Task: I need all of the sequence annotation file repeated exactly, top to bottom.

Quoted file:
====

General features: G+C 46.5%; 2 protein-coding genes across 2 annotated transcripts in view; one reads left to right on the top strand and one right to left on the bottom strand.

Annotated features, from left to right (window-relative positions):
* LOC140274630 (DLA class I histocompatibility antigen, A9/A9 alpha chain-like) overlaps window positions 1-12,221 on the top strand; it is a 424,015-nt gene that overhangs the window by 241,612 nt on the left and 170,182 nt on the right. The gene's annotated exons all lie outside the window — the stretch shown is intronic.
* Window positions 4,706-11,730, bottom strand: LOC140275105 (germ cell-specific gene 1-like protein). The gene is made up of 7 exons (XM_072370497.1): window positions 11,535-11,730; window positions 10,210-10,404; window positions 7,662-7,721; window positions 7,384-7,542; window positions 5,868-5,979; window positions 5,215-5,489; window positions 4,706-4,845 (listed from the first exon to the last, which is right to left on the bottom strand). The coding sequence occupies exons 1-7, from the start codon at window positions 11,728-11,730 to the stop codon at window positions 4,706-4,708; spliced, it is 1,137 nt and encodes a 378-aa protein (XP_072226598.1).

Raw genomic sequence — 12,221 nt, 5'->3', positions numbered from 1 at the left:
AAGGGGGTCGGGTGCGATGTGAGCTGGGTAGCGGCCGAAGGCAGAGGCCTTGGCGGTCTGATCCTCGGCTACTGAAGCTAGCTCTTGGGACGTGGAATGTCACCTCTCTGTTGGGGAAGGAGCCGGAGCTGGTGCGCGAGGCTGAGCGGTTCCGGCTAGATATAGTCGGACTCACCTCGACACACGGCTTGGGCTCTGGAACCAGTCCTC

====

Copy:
General features: G+C 46.5%; 2 protein-coding genes across 2 annotated transcripts in view; one reads left to right on the top strand and one right to left on the bottom strand.

Annotated features, from left to right (window-relative positions):
* LOC140274630 (DLA class I histocompatibility antigen, A9/A9 alpha chain-like) overlaps window positions 1-12,221 on the top strand; it is a 424,015-nt gene that overhangs the window by 241,612 nt on the left and 170,182 nt on the right. The gene's annotated exons all lie outside the window — the stretch shown is intronic.
* Window positions 4,706-11,730, bottom strand: LOC140275105 (germ cell-specific gene 1-like protein). The gene is made up of 7 exons (XM_072370497.1): window positions 11,535-11,730; window positions 10,210-10,404; window positions 7,662-7,721; window positions 7,384-7,542; window positions 5,868-5,979; window positions 5,215-5,489; window positions 4,706-4,845 (listed from the first exon to the last, which is right to left on the bottom strand). The coding sequence occupies exons 1-7, from the start codon at window positions 11,728-11,730 to the stop codon at window positions 4,706-4,708; spliced, it is 1,137 nt and encodes a 378-aa protein (XP_072226598.1).

Raw genomic sequence — 12,221 nt, 5'->3', positions numbered from 1 at the left:
AAGGGGGTCGGGTGCGATGTGAGCTGGGTAGCGGCCGAAGGCAGAGGCCTTGGCGGTCTGATCCTCGGCTACTGAAGCTAGCTCTTGGGACGTGGAATGTCACCTCTCTGTTGGGGAAGGAGCCGGAGCTGGTGCGCGAGGCTGAGCGGTTCCGGCTAGATATAGTCGGACTCACCTCGACACACGGCTTGGGCTCTGGAACCAGTCCTC